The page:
This shot, posted by William Rubano, perfectly bookends the long and varied efforts by Nash/AMC to find success in the compact segment of the market. In both cases, these cars eschewed the conventional approach for something decidedly different. The little Rambler of 1950 is what started the whole trek by AMC into the world of compacts, and the Pacer wagon finished it off, in an unfortunate grand finale blow-out, the car that pretty much did AMC in. What a compact arc of history we have here.
The 1950 Nash Rambler (I’m not sure of the exact year of this one) was a George Mason’s rather clever solution to make a profitable compact, something that had eluded the other independents so far. Rather than sell on low price, the Rambler was strictly a high-trim model that came only as a convertible-sedan and wagon. More expensive than a low end Chevy or Ford, it carved a niche with buyers who wanted something small but stylish, and even a bit sporty. It’s not a stretch to call it a predecessor of the Corvair Monza a decade later, and appealed to a similar clientele. Sales weren’t big, but it encouraged Mason to essentially bet the whole company on compact/mid sized Ramblers, which really came into their own in the late 50s.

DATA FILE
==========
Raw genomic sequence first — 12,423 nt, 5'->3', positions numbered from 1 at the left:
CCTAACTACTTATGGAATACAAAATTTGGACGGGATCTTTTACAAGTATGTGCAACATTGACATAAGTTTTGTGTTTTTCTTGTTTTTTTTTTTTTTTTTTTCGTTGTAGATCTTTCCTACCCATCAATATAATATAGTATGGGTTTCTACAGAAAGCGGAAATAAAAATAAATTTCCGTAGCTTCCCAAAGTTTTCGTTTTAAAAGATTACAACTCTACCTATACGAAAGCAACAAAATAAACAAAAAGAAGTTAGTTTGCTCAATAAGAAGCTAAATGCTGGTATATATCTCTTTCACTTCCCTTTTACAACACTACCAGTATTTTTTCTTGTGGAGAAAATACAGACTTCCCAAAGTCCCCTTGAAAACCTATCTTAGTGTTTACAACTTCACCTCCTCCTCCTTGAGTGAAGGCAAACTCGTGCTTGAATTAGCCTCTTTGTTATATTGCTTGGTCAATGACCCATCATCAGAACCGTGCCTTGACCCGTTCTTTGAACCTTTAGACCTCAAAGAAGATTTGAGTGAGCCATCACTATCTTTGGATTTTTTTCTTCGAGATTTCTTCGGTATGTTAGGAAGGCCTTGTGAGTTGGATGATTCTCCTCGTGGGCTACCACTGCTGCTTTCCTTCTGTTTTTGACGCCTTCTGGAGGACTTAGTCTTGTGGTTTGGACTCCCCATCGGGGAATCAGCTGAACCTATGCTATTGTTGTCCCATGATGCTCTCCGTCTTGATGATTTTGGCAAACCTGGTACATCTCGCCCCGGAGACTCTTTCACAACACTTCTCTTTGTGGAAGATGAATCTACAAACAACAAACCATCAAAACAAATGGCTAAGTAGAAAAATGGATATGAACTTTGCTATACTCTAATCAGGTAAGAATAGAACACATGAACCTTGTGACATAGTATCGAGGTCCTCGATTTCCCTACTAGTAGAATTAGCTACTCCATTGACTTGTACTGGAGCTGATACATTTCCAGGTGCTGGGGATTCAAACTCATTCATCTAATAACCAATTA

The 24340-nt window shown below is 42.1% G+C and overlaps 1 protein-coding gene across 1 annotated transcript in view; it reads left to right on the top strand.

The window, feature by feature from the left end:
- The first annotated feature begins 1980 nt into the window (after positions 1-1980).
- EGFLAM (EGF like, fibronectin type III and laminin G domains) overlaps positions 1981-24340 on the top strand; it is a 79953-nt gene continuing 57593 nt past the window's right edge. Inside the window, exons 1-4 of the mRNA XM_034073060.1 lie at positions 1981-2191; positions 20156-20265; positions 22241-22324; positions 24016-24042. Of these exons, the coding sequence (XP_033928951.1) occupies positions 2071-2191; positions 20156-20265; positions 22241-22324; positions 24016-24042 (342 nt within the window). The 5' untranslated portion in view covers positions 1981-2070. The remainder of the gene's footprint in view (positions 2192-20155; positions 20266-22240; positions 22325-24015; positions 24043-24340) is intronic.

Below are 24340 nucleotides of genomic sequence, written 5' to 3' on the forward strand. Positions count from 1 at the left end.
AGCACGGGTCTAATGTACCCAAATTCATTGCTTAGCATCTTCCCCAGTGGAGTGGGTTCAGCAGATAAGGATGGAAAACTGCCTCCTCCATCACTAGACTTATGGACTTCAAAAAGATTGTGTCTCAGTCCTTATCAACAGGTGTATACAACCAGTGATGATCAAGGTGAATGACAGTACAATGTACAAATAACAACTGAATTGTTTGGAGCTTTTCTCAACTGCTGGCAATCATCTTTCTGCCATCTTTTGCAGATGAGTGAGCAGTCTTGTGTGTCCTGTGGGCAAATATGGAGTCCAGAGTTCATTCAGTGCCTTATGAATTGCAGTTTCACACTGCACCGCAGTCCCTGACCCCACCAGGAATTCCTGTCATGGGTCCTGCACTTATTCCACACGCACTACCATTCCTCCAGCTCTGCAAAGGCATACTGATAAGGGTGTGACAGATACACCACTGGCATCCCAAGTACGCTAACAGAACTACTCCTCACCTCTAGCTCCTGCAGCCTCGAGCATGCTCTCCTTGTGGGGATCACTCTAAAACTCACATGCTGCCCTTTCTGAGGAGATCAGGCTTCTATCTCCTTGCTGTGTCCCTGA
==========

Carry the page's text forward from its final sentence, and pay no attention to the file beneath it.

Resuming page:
We’ve covered the Pacer here pretty thoroughly, but never the wagon. It was a desperate and utterly futile effort in trying to make the Pacer more acceptable. It did improve its luggage capacity somewhat, but certainly didn’t solve its many other shortcomings. And how much money was tossed away on that extended rear end and that horrendous raised upper lip? The Pacer’s spectacular waste of limited resources and losses forced AMC into the hands of Renault, which resulted in the subcompact Alliance and Encore, and a few other Renaults. But the Pacer was the last new car designed by AMC, a sad ending in their elusive chase for success with compacts, and of course much more.
Related: 1975 Pacer X CC